It is no secret that I enjoy T-Pain’s controversial sound. I also enjoy T-Pain’s voice without autotune. His recent singles such as Stoicville have been impressive without editing or mixing on his voice. However, this song brings the classic T-Pain that Hip-Hop fans have not heard in the last couple of years. I am a fan of both rapper T-Pain and crooner love-singing T-Pain, but this song is impressive to both camps.

The new verse mixes singing and rapping, but the mashup into the track fits well. Especially when the beat intensifies before the hook, the verse climaxes. The song only improves with this verse, and I would easily replace it with Juicy J. Juicy J is, after all, the new Ludacris (finding a spot on every popular song ever).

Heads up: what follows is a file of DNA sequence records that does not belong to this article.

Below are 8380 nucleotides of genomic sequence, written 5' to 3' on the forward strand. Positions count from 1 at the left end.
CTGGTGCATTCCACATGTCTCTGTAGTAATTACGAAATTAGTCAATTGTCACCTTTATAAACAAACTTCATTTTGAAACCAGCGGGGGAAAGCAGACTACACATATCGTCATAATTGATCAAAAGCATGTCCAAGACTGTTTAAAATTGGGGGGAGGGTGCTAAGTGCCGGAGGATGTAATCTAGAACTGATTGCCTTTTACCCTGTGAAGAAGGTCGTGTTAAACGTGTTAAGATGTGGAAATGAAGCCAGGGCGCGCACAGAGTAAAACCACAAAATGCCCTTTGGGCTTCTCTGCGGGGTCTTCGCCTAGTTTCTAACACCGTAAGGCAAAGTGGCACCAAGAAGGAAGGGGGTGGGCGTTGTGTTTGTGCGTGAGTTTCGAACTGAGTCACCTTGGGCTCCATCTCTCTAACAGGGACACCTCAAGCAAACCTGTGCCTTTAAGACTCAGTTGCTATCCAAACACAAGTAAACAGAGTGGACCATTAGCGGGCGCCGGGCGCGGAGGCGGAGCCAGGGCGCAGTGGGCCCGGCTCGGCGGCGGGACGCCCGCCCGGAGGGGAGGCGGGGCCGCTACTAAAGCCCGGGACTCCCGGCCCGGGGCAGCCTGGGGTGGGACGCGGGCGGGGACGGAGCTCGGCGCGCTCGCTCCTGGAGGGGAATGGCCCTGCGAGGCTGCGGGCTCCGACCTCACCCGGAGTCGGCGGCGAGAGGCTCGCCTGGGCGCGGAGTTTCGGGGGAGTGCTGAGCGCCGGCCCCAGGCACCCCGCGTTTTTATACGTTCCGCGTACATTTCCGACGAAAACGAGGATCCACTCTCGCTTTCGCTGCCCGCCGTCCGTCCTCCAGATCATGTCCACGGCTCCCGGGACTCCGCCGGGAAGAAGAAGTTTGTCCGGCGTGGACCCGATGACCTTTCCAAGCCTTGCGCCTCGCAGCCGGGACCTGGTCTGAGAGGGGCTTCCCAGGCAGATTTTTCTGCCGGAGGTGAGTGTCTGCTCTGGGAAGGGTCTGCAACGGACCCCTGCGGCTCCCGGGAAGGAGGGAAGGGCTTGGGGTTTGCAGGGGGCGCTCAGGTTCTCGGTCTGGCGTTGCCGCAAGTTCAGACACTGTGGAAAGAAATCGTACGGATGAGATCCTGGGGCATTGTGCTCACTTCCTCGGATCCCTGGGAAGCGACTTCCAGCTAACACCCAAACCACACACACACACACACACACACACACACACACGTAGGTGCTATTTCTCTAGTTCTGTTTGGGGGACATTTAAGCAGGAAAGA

Overall, I would rate the remix at 9.5/10. The verse starts a bit rough but collects itself, and Ne-Yo’s part of the song is excellent as it was before. You can hear the remix below:

-Austin Heath

Favorites Friday – The Game ft. Ne-Yo, Camera Phone

camera-phoneThis song felt like something that bordered on a “Music Recommendation” article but was deserving enough to have a “Favorites Friday” post. I do not believe I would go as far to say it places in my all-time favorites, but Game raps some real verses and Ne-Yo slays each different chorus with a smooth RnB sound.